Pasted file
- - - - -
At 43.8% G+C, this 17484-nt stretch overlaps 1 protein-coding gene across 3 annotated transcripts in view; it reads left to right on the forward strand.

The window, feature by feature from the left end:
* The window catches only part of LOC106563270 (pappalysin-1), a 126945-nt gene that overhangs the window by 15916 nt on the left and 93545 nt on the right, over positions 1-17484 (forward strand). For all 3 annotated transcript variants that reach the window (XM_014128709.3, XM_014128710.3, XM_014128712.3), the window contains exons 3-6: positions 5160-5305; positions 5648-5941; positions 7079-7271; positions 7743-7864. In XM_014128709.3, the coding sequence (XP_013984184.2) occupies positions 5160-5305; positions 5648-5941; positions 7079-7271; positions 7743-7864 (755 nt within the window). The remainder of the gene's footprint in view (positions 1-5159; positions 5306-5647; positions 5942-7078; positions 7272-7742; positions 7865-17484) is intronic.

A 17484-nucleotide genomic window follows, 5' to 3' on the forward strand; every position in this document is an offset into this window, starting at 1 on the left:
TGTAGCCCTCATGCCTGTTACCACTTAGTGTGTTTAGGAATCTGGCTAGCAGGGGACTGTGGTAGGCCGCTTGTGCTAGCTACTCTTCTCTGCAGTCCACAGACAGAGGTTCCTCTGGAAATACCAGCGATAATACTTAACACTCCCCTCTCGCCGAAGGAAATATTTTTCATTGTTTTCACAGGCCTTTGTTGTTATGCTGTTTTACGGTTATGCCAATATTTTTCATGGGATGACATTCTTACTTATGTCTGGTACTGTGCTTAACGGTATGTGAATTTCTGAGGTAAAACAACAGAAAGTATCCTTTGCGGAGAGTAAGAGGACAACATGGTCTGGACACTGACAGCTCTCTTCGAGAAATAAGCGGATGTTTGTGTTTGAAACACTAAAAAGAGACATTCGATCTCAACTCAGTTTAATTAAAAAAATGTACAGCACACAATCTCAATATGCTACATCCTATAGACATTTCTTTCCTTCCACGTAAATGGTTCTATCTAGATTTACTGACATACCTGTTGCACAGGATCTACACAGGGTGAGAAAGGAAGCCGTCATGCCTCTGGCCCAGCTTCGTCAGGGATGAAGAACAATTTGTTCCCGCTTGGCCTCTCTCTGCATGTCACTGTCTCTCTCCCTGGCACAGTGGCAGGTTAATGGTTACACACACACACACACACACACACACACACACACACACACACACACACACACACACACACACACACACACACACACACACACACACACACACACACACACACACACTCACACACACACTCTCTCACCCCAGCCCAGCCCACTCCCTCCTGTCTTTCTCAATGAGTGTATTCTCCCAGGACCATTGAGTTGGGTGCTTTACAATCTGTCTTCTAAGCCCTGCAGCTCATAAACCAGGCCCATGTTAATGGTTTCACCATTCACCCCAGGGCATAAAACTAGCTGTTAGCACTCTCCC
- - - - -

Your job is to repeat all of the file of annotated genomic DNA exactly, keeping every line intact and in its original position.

At 43.8% G+C, this 17484-nt stretch overlaps 1 protein-coding gene across 3 annotated transcripts in view; it reads left to right on the forward strand.

The window, feature by feature from the left end:
* The window catches only part of LOC106563270 (pappalysin-1), a 126945-nt gene that overhangs the window by 15916 nt on the left and 93545 nt on the right, over positions 1-17484 (forward strand). For all 3 annotated transcript variants that reach the window (XM_014128709.3, XM_014128710.3, XM_014128712.3), the window contains exons 3-6: positions 5160-5305; positions 5648-5941; positions 7079-7271; positions 7743-7864. In XM_014128709.3, the coding sequence (XP_013984184.2) occupies positions 5160-5305; positions 5648-5941; positions 7079-7271; positions 7743-7864 (755 nt within the window). The remainder of the gene's footprint in view (positions 1-5159; positions 5306-5647; positions 5942-7078; positions 7272-7742; positions 7865-17484) is intronic.

A 17484-nucleotide genomic window follows, 5' to 3' on the forward strand; every position in this document is an offset into this window, starting at 1 on the left:
TGTAGCCCTCATGCCTGTTACCACTTAGTGTGTTTAGGAATCTGGCTAGCAGGGGACTGTGGTAGGCCGCTTGTGCTAGCTACTCTTCTCTGCAGTCCACAGACAGAGGTTCCTCTGGAAATACCAGCGATAATACTTAACACTCCCCTCTCGCCGAAGGAAATATTTTTCATTGTTTTCACAGGCCTTTGTTGTTATGCTGTTTTACGGTTATGCCAATATTTTTCATGGGATGACATTCTTACTTATGTCTGGTACTGTGCTTAACGGTATGTGAATTTCTGAGGTAAAACAACAGAAAGTATCCTTTGCGGAGAGTAAGAGGACAACATGGTCTGGACACTGACAGCTCTCTTCGAGAAATAAGCGGATGTTTGTGTTTGAAACACTAAAAAGAGACATTCGATCTCAACTCAGTTTAATTAAAAAAATGTACAGCACACAATCTCAATATGCTACATCCTATAGACATTTCTTTCCTTCCACGTAAATGGTTCTATCTAGATTTACTGACATACCTGTTGCACAGGATCTACACAGGGTGAGAAAGGAAGCCGTCATGCCTCTGGCCCAGCTTCGTCAGGGATGAAGAACAATTTGTTCCCGCTTGGCCTCTCTCTGCATGTCACTGTCTCTCTCCCTGGCACAGTGGCAGGTTAATGGTTACACACACACACACACACACACACACACACACACACACACACACACACACACACACACACACACACACACACACACACACACACACACACACACACACACACACACTCACACACACACTCTCTCACCCCAGCCCAGCCCACTCCCTCCTGTCTTTCTCAATGAGTGTATTCTCCCAGGACCATTGAGTTGGGTGCTTTACAATCTGTCTTCTAAGCCCTGCAGCTCATAAACCAGGCCCATGTTAATGGTTTCACCATTCACCCCAGGGCATAAAACTAGCTGTTAGCACTCTCCC